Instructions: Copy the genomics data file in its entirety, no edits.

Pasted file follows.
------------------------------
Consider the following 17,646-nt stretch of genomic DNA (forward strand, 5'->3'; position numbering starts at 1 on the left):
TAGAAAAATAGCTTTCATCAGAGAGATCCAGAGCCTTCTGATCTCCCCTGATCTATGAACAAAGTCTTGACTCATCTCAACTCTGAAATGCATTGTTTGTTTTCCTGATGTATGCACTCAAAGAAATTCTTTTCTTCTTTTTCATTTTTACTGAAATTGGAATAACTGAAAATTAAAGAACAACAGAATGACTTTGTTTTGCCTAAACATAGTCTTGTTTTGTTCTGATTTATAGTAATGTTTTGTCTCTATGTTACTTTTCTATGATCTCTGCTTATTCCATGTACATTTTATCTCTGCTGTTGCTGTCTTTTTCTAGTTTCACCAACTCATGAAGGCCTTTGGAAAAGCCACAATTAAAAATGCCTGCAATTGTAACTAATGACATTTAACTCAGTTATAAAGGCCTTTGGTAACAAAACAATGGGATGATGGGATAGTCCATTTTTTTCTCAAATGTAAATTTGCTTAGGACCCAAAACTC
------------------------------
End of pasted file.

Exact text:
Consider the following 17,646-nt stretch of genomic DNA (forward strand, 5'->3'; position numbering starts at 1 on the left):
TAGAAAAATAGCTTTCATCAGAGAGATCCAGAGCCTTCTGATCTCCCCTGATCTATGAACAAAGTCTTGACTCATCTCAACTCTGAAATGCATTGTTTGTTTTCCTGATGTATGCACTCAAAGAAATTCTTTTCTTCTTTTTCATTTTTACTGAAATTGGAATAACTGAAAATTAAAGAACAACAGAATGACTTTGTTTTGCCTAAACATAGTCTTGTTTTGTTCTGATTTATAGTAATGTTTTGTCTCTATGTTACTTTTCTATGATCTCTGCTTATTCCATGTACATTTTATCTCTGCTGTTGCTGTCTTTTTCTAGTTTCACCAACTCATGAAGGCCTTTGGAAAAGCCACAATTAAAAATGCCTGCAATTGTAACTAATGACATTTAACTCAGTTATAAAGGCCTTTGGTAACAAAACAATGGGATGATGGGATAGTCCATTTTTTTCTCAAATGTAAATTTGCTTAGGACCCAAAACTC